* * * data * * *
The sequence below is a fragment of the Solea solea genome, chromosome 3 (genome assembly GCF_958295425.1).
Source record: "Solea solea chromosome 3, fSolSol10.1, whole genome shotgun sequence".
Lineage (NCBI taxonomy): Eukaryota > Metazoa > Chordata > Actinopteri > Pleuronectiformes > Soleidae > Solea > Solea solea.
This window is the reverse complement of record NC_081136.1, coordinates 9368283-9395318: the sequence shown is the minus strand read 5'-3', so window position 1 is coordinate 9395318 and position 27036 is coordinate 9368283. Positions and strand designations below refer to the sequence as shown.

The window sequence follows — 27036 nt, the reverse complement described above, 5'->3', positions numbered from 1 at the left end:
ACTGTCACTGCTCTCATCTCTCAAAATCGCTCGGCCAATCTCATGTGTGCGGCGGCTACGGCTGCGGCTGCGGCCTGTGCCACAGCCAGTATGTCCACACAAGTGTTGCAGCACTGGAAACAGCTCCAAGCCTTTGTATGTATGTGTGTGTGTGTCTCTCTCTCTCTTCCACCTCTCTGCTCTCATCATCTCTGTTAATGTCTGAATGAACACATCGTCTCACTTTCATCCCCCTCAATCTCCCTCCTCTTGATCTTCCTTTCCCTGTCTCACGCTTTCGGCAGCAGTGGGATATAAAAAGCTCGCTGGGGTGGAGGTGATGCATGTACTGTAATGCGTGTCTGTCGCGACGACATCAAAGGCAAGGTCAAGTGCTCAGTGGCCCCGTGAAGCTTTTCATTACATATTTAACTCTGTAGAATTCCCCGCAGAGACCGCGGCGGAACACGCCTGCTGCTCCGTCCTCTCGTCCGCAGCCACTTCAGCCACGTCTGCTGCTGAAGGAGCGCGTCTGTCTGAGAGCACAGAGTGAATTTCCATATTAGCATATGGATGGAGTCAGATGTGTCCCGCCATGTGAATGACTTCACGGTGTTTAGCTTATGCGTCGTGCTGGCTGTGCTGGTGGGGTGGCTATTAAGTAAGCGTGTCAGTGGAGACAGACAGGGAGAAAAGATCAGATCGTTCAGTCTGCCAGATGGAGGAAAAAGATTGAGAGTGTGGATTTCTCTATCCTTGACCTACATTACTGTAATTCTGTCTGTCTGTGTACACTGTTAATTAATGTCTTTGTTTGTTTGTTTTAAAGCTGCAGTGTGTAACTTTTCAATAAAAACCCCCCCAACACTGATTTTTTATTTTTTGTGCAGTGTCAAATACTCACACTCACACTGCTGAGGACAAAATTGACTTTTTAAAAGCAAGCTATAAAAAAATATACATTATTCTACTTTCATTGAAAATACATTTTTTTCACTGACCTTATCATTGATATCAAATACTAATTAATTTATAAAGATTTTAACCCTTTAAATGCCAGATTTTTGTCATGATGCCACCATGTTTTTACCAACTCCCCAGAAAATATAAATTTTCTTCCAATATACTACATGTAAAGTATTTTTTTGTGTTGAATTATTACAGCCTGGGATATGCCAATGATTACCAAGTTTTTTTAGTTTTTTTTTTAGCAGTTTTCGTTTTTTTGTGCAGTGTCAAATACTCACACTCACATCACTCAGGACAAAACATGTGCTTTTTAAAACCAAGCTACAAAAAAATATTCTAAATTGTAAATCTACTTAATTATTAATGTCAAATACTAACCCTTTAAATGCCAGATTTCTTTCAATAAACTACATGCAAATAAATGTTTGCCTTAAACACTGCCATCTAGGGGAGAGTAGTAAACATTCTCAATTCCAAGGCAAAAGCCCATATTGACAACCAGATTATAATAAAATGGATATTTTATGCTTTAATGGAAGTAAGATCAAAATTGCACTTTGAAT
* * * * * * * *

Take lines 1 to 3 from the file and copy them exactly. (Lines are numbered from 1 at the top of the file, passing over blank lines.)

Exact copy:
The sequence below is a fragment of the Solea solea genome, chromosome 3 (genome assembly GCF_958295425.1).
Source record: "Solea solea chromosome 3, fSolSol10.1, whole genome shotgun sequence".
Lineage (NCBI taxonomy): Eukaryota > Metazoa > Chordata > Actinopteri > Pleuronectiformes > Soleidae > Solea > Solea solea.